Elevating the Race
Theophilus G. Steward, Black Theology, and the Making of an African American Civil Religion, 1865-1924
As a minister in the African Methodist Episcopal Church, an army chaplain, a college professor, and a prolific writer, Theophilus Gould Steward was one of America’s leading black intellectuals during the half-century following Emancipation. He was not only a theologiandeeply committed to challenging his church’s outlook, he also epitomized postbellum efforts to create an African American civil society through religious, educational, and social institutions integral to citizenship.
Steward actively constructed a theological discourse that challenged both black and white religious and secular institutions, yet his tenacious pursuit of high standards often led him into conflict with the very community he served. A. G. Miller takes a new look at thiskey figure in African American history to establish Steward’s place among the most influential thinkers and activists of the late nineteenth century. Augmenting what is already known about Steward’s life with a thoughtful combination of intellectual and social history, Miller presents Steward’s ideas within the context of the social, political, economic, and religious trends of his day.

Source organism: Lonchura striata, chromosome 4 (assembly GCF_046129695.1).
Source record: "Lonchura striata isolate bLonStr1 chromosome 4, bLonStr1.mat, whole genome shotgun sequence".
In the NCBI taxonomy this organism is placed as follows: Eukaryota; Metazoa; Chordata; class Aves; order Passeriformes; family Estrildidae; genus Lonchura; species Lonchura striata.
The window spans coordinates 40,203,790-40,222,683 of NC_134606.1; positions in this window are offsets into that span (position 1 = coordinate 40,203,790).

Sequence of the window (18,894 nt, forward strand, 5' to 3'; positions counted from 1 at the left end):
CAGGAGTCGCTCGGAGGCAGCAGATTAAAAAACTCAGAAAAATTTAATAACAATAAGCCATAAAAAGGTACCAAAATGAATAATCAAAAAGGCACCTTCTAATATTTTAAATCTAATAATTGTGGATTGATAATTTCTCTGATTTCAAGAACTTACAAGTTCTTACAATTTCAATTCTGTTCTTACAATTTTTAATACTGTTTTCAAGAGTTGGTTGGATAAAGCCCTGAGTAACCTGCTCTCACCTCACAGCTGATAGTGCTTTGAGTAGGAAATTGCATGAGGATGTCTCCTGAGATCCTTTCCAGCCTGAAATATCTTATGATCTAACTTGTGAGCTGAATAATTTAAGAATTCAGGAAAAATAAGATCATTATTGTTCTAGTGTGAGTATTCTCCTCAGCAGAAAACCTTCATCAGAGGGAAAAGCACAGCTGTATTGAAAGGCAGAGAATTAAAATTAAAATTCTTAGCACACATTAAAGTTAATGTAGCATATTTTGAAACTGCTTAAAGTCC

Miller examines Steward’s accomplishments and writings—including his unpublished manuscripts and his overlooked Victorian novel—to assess the ideas that he left to posterity and to consider how they shaped his times. The book devotes individual chapters to the key themes that dominated Steward’s life: African American education, reconciling theology with modern science, the intersection of rational theology and moral virtues, the contradictions of race, the role of women in African American civil society, and Steward’s views on the military and imperialism.
With great insight and clarity, Miller discloses in a new and original way the rich life and thought of this extraordinary man. His study is both a groundbreaking analysis of Steward’s legacy and an important contribution to the history of American religious thought.
The Author: A. G. Miller is assistant professor of religion and Nord Faculty Fellow at Oberlin College and an ordained minister in the Pentecostal Church.